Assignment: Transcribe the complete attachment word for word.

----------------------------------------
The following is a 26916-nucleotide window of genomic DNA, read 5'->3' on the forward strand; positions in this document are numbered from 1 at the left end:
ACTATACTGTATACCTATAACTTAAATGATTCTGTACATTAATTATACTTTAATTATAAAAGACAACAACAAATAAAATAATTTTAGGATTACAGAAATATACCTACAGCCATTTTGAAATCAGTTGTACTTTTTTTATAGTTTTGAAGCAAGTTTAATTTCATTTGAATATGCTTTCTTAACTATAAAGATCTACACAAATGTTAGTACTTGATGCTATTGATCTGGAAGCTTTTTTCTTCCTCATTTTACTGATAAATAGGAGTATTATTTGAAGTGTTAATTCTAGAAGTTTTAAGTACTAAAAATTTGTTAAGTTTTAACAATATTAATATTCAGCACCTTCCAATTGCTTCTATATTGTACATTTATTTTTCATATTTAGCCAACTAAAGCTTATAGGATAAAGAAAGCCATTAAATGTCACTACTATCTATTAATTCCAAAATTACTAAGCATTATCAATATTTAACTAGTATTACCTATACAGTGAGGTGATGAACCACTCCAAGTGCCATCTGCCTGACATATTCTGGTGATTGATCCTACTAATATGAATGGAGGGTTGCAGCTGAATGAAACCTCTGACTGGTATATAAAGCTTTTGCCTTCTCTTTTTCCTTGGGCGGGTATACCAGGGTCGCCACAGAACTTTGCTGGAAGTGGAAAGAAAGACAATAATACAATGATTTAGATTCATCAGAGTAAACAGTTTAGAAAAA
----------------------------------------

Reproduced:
The following is a 26916-nucleotide window of genomic DNA, read 5'->3' on the forward strand; positions in this document are numbered from 1 at the left end:
ACTATACTGTATACCTATAACTTAAATGATTCTGTACATTAATTATACTTTAATTATAAAAGACAACAACAAATAAAATAATTTTAGGATTACAGAAATATACCTACAGCCATTTTGAAATCAGTTGTACTTTTTTTATAGTTTTGAAGCAAGTTTAATTTCATTTGAATATGCTTTCTTAACTATAAAGATCTACACAAATGTTAGTACTTGATGCTATTGATCTGGAAGCTTTTTTCTTCCTCATTTTACTGATAAATAGGAGTATTATTTGAAGTGTTAATTCTAGAAGTTTTAAGTACTAAAAATTTGTTAAGTTTTAACAATATTAATATTCAGCACCTTCCAATTGCTTCTATATTGTACATTTATTTTTCATATTTAGCCAACTAAAGCTTATAGGATAAAGAAAGCCATTAAATGTCACTACTATCTATTAATTCCAAAATTACTAAGCATTATCAATATTTAACTAGTATTACCTATACAGTGAGGTGATGAACCACTCCAAGTGCCATCTGCCTGACATATTCTGGTGATTGATCCTACTAATATGAATGGAGGGTTGCAGCTGAATGAAACCTCTGACTGGTATATAAAGCTTTTGCCTTCTCTTTTTCCTTGGGCGGGTATACCAGGGTCGCCACAGAACTTTGCTGGAAGTGGAAAGAAAGACAATAATACAATGATTTAGATTCATCAGAGTAAACAGTTTAGAAAAA